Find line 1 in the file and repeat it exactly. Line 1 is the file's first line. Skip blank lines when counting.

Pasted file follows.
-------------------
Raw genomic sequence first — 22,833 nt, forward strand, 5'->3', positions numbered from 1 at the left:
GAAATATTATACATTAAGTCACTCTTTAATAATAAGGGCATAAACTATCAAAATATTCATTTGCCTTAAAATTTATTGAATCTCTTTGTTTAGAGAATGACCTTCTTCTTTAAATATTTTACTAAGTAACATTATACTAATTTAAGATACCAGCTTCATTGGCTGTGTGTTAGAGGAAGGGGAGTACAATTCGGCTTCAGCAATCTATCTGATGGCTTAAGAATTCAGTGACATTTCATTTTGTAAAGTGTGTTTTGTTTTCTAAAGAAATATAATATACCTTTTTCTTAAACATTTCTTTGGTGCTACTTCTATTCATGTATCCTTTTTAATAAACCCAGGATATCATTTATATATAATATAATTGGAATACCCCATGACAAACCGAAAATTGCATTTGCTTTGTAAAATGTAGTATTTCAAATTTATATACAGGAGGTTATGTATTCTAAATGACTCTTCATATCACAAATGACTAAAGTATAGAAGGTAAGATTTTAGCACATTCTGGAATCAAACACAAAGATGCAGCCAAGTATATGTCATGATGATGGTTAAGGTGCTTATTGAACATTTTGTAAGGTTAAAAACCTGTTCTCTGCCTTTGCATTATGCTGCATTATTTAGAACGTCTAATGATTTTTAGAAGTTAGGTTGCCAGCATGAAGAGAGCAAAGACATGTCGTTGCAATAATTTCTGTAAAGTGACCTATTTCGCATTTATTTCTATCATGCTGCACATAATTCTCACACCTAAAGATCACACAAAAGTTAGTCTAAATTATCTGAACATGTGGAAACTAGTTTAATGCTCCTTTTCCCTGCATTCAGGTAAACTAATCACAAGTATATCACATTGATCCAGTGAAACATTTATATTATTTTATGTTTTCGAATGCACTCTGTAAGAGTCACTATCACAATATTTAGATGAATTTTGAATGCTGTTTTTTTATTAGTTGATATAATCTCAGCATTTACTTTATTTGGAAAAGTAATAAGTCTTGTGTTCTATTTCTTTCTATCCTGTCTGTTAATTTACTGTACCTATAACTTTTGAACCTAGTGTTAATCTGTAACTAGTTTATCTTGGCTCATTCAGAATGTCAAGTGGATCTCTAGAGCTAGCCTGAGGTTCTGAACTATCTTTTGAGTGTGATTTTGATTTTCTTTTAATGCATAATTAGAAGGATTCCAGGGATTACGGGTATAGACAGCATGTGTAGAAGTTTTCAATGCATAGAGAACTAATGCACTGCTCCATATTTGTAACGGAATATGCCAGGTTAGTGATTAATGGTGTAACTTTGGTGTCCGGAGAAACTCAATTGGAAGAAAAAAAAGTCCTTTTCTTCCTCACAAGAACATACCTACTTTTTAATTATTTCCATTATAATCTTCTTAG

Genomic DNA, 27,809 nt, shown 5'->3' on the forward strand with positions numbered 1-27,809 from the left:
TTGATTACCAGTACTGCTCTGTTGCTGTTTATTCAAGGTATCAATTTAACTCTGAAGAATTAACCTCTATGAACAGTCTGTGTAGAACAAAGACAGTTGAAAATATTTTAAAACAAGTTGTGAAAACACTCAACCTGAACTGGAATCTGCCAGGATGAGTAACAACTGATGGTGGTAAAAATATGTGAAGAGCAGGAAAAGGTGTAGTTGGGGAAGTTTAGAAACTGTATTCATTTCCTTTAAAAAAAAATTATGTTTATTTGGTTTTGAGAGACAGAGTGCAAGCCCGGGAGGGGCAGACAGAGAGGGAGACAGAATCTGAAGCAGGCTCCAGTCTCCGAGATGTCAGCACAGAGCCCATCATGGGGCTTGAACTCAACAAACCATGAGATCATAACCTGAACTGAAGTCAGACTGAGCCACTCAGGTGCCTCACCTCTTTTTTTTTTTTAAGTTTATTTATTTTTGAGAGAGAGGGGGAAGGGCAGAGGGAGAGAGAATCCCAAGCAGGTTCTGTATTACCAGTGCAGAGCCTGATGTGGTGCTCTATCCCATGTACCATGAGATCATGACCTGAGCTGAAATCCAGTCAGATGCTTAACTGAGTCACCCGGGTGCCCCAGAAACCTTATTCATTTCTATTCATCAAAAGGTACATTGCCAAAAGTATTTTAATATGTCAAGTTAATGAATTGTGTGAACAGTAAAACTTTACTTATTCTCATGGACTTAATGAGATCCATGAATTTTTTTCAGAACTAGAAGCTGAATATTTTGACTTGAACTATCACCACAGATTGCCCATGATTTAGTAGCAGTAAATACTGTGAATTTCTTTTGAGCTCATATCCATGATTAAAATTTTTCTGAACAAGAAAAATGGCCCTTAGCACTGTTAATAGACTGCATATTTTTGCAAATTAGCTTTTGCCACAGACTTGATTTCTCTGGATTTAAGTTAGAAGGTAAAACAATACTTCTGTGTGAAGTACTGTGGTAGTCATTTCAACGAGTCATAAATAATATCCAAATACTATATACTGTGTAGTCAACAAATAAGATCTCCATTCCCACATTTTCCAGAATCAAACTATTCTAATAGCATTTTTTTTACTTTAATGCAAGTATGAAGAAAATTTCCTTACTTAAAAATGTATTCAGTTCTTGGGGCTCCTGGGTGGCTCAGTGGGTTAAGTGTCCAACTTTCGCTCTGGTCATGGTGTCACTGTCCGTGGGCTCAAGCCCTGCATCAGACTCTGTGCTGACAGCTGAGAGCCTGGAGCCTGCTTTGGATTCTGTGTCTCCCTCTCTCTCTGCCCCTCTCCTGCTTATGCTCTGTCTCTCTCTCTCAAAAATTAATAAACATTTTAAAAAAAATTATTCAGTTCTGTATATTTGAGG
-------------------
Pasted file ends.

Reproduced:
Raw genomic sequence first — 22,833 nt, forward strand, 5'->3', positions numbered from 1 at the left: